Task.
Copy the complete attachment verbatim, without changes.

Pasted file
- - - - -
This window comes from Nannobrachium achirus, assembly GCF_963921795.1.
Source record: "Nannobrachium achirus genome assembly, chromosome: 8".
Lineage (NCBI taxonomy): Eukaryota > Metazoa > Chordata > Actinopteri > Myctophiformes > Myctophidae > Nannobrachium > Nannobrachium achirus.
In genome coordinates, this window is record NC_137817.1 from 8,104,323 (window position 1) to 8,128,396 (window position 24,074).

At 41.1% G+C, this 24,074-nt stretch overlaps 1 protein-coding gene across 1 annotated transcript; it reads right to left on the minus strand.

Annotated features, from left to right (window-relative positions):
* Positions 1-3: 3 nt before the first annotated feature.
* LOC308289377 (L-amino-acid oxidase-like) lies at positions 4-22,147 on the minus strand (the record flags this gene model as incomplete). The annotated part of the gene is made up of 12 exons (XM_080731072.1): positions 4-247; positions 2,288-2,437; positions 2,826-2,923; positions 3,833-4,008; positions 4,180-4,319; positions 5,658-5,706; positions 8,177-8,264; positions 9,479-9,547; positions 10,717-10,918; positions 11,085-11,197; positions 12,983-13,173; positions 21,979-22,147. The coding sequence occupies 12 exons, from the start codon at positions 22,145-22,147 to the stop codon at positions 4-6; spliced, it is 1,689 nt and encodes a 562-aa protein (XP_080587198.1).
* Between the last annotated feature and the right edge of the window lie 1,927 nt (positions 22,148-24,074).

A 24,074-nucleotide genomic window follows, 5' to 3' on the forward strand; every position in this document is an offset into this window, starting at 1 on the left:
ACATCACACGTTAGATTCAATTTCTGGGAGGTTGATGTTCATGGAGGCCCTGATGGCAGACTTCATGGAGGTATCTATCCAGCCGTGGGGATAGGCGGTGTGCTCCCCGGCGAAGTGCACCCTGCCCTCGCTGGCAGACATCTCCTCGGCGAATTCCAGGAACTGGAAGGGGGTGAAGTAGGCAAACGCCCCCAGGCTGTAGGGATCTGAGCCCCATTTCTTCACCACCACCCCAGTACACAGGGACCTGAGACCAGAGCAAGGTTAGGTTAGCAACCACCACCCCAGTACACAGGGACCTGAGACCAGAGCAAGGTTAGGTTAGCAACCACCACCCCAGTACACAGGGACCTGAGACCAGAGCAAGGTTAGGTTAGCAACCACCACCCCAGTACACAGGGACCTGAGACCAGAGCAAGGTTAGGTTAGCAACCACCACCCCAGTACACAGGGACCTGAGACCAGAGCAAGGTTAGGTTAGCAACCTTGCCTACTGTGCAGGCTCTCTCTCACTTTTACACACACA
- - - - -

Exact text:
This window comes from Nannobrachium achirus, assembly GCF_963921795.1.
Source record: "Nannobrachium achirus genome assembly, chromosome: 8".
Lineage (NCBI taxonomy): Eukaryota > Metazoa > Chordata > Actinopteri > Myctophiformes > Myctophidae > Nannobrachium > Nannobrachium achirus.
In genome coordinates, this window is record NC_137817.1 from 8,104,323 (window position 1) to 8,128,396 (window position 24,074).

At 41.1% G+C, this 24,074-nt stretch overlaps 1 protein-coding gene across 1 annotated transcript; it reads right to left on the minus strand.

Annotated features, from left to right (window-relative positions):
* Positions 1-3: 3 nt before the first annotated feature.
* LOC308289377 (L-amino-acid oxidase-like) lies at positions 4-22,147 on the minus strand (the record flags this gene model as incomplete). The annotated part of the gene is made up of 12 exons (XM_080731072.1): positions 4-247; positions 2,288-2,437; positions 2,826-2,923; positions 3,833-4,008; positions 4,180-4,319; positions 5,658-5,706; positions 8,177-8,264; positions 9,479-9,547; positions 10,717-10,918; positions 11,085-11,197; positions 12,983-13,173; positions 21,979-22,147. The coding sequence occupies 12 exons, from the start codon at positions 22,145-22,147 to the stop codon at positions 4-6; spliced, it is 1,689 nt and encodes a 562-aa protein (XP_080587198.1).
* Between the last annotated feature and the right edge of the window lie 1,927 nt (positions 22,148-24,074).

A 24,074-nucleotide genomic window follows, 5' to 3' on the forward strand; every position in this document is an offset into this window, starting at 1 on the left:
ACATCACACGTTAGATTCAATTTCTGGGAGGTTGATGTTCATGGAGGCCCTGATGGCAGACTTCATGGAGGTATCTATCCAGCCGTGGGGATAGGCGGTGTGCTCCCCGGCGAAGTGCACCCTGCCCTCGCTGGCAGACATCTCCTCGGCGAATTCCAGGAACTGGAAGGGGGTGAAGTAGGCAAACGCCCCCAGGCTGTAGGGATCTGAGCCCCATTTCTTCACCACCACCCCAGTACACAGGGACCTGAGACCAGAGCAAGGTTAGGTTAGCAACCACCACCCCAGTACACAGGGACCTGAGACCAGAGCAAGGTTAGGTTAGCAACCACCACCCCAGTACACAGGGACCTGAGACCAGAGCAAGGTTAGGTTAGCAACCACCACCCCAGTACACAGGGACCTGAGACCAGAGCAAGGTTAGGTTAGCAACCACCACCCCAGTACACAGGGACCTGAGACCAGAGCAAGGTTAGGTTAGCAACCTTGCCTACTGTGCAGGCTCTCTCTCACTTTTACACACACA